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NioCorp’s Demonstration Plant Begins Testing Process Improvements and Rare Earth Recovery Operations

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NioCorp’s Demonstration Plant Begins Testing Process Improvements and Rare Earth Recovery Operations






Testing is designed around a simplified process flow sheet that could yield better results for Niobium and Titanium production and is expected to confirm previously achieved high recovery rates for Scandium


NioCorp Developments Ltd. (TSX: NB) (OTCQX: NIOBF) is pleased to announce that its demonstration-scale processing plant in Quebec, Canada is now processing ore samples from the Company’s Elk Creek Critical Minerals Project.  The demonstration plant project is intended to demonstrate that the Company can extract and separate rare earth elements from ore that NioCorp expects to mine from the Project site, subject to receipt of necessary project financing, and that its simplified process for potentially producing niobium, scandium, and titanium is technically and economically feasible.


The demonstration plant will process Elk Creek ore samples in three phases.  Testing is expected to be completed over the next several weeks.  NioCorp expects to publicly disclose testing results after each operational phase concludes.

  • Phase 1 is designed to demonstrate a new approach to the initial processing of the ore that NioCorp expects to mine from the Project site, subject to receipt of necessary project funding, including calcination, initial leaching, and rare earth extraction.
  • Phase 2 is designed to demonstrate an improved process for the second stage of leaching along with Niobium and Titanium separation.
  • Phase 3 is designed to demonstrate the technical viability of separating high-purity versions of several target magnetic rare earth products from Elk Creek ore samples, as well as confirming previously achieved high recovery rates for high-purity Scandium trioxide. The potential magnetic rare earth products include Neodymium-Praseodymium (“NdPr”) oxide, Dysprosium oxide, and Terbium oxide. NioCorp will utilize conventional solvent extraction (“SX”) technology to test a rare earth separation approach developed by NioCorp and L3. NioCorp and L3 have years of collective experience in SX technology.


“Our team is very pleased to see the demonstration plant begin operations, and we intend to closely monitor every step of this process,” said Scott Honan.  “Many of these processes have already been successfully tested at the bench scale.  Given our team’s years of experience in hydrometallurgy, including rare earth separations, I expect that we will demonstrate positive results.  I also look forward to potentially demonstrating how our simplified process flow sheet can more efficiently and cost-effectively produce Niobium, Scandium, and Titanium.”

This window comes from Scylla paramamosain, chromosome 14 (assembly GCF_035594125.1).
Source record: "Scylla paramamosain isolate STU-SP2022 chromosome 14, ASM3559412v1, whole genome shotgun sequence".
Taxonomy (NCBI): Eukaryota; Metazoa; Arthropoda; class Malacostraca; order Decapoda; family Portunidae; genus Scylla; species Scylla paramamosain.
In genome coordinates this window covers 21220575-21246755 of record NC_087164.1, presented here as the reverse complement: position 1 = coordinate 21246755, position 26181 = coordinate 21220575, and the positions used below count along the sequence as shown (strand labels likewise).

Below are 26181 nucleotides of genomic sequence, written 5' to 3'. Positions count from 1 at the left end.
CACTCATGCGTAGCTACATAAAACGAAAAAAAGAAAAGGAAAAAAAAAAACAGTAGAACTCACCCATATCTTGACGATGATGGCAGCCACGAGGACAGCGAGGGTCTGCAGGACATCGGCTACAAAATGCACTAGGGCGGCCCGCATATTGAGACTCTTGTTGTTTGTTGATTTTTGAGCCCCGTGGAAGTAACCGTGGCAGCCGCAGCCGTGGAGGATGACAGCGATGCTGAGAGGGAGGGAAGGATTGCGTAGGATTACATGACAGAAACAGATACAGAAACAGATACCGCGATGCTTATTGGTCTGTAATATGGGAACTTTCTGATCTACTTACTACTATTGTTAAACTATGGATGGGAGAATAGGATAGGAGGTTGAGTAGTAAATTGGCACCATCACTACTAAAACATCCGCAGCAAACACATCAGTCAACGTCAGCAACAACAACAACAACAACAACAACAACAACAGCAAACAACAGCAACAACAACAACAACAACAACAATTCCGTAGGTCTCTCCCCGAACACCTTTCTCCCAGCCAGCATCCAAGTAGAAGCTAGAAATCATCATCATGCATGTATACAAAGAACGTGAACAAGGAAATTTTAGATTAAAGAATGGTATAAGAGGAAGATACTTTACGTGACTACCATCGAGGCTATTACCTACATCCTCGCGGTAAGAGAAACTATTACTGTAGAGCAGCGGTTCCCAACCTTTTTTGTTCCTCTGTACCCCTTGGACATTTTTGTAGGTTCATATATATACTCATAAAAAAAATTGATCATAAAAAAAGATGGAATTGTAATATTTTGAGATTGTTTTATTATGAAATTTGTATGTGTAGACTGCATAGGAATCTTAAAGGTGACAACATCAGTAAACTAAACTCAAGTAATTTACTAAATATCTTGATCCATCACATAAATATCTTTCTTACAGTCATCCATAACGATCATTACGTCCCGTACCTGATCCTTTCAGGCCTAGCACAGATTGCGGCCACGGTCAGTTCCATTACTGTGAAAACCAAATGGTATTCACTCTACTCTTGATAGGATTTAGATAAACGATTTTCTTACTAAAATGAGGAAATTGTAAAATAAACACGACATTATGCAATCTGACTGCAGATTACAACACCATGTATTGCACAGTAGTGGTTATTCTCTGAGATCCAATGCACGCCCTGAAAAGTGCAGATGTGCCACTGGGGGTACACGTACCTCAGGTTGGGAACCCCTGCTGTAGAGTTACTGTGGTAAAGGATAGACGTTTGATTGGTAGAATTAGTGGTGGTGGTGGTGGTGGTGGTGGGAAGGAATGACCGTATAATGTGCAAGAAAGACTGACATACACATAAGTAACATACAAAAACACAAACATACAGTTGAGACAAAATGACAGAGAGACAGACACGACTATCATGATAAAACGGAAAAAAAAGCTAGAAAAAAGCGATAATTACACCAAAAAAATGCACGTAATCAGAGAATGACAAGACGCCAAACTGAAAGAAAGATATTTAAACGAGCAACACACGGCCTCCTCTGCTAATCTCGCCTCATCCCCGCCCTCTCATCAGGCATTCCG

Honan added that once operations have concluded and data analyzed, work can then turn to the design and engineering of the new process flow sheet, which in turn is expected to be incorporated into an updated Elk Creek Project Feasibility Study that incorporates an economic analysis of separated rare earth oxide products and the simplified process flow sheet.


As no economic analysis has been completed on the rare earth mineral resource comprising the Project, further studies are required before determining whether extraction of rare earth elements can be reasonably justified and economically viable after taking account all relevant factors.




Eric Larochelle, B.Eng., Co-Owner, L3 Process Development, a Qualified Person as defined by National Instrument 43-101, has reviewed and approved the technical information contained in this news release.


About NioCorp


NioCorp is developing a critical minerals project in Southeast Nebraska that will produce niobium, scandium, and titanium.  The Company also is evaluating the potential to produce several rare earths from the Project.  Niobium is used to produce specialty alloys as well as High Strength, Low Alloy (“HSLA”) steel, which is a lighter, stronger steel used in automotive, structural, and pipeline applications. Scandium is a specialty metal that can be combined with Aluminum to make alloys with increased strength and improved corrosion resistance. Scandium is also a critical component of advanced solid oxide fuel cells. Titanium is used in various lightweight alloys and is a key component of pigments used in paper, paint and plastics and is also used for aerospace applications, armor, and medical implants.  Magnetic rare earths, such as neodymium, praseodymium, terbium, and dysprosium are critical to the making of Neodymium-Iron-Boron (“NdFeB”) magnets, which are used across a wide variety of defense and civilian applications.


Posted September 6, 2022

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